Charles v. Seinfeld (S.D.N.Y.): The U.S. District Court, S.D.N.Y., overturned the recommendation of a magistrate judge and awarded defendants attorneys’ fees, finding that the case was filed too late and was “opportunistic.” The underlying claims – relating to copyright infringement and ownership of the pilot episode of the television series “Comedians In Cars Getting Coffee” – had been dismissed due to the district court’s application of the limitations period in 17 U.S.C. §507(b). The dismissal was affirmed by the Second Circuit. Decision here.

 

December 2020 - January 2021 Updates:

  • “Copyright Preemption and the Right of Publicity” (Robert W. Clarida, Robert J. Bernstein): NYCBA Copyright & Literary Property Committee member Robert Bernstein co-authored a New York Law Journal article on the recent Second Circuit decision in Jackson v. Roberts, 972 F.3d 25 (2d Cir. 2020), which addressed issues relating to copyright preemption and right of publicity. Read the column here.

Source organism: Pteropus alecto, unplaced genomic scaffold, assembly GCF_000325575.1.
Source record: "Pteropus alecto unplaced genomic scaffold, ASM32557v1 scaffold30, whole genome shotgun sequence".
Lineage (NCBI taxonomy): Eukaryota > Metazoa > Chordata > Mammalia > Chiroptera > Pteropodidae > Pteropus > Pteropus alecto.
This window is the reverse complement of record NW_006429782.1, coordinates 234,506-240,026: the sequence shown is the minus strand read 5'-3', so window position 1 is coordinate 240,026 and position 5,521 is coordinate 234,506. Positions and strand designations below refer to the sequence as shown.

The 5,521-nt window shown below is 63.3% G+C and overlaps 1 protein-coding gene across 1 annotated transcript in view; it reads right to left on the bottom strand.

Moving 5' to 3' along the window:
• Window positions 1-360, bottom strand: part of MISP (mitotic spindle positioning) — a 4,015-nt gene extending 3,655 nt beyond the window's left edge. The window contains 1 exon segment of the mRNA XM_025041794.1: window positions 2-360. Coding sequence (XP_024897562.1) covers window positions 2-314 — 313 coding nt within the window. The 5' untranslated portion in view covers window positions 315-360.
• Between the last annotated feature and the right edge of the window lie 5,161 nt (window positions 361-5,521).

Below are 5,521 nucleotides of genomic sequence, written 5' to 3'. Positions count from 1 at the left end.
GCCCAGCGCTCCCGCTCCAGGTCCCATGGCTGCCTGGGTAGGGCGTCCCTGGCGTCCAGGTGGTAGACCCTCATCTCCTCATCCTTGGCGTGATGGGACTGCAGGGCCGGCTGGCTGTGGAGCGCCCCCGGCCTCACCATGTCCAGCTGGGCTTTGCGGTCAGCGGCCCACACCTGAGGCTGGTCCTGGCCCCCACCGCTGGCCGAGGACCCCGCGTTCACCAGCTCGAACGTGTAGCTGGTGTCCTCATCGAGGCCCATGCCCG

• Copyright Alternative in Small-Claims Enforcement (“CASE”) Act Passes in U.S. Congress: The $2.3 trillion spending and coronavirus relief bill passed by Congress on December 21, 2020, which includes several IP provisions, such as creating a copyright small claims court, making unauthorized commercial streaming of copyrighted material a felony, and altering some trademark and patent procedures. The portion of the bill relating to the CASE Act begins on page 77 of the full text of the bill, which can be viewed here.
  • Dr. Seuss Enterprises, LP v. ComicMix LLC (9th Cir.): The Ninth Circuit reversed a district court’s grant of summary judgment, ultimately finding that defendants’ mash-up of Star Trek and Dr. Seuss was not a fair use. The court found that the district court erred in putting the burden on plaintiff as to the fourth fair use factor, the market harm element, given that fair use is an affirmative defense for defendants. Decision here.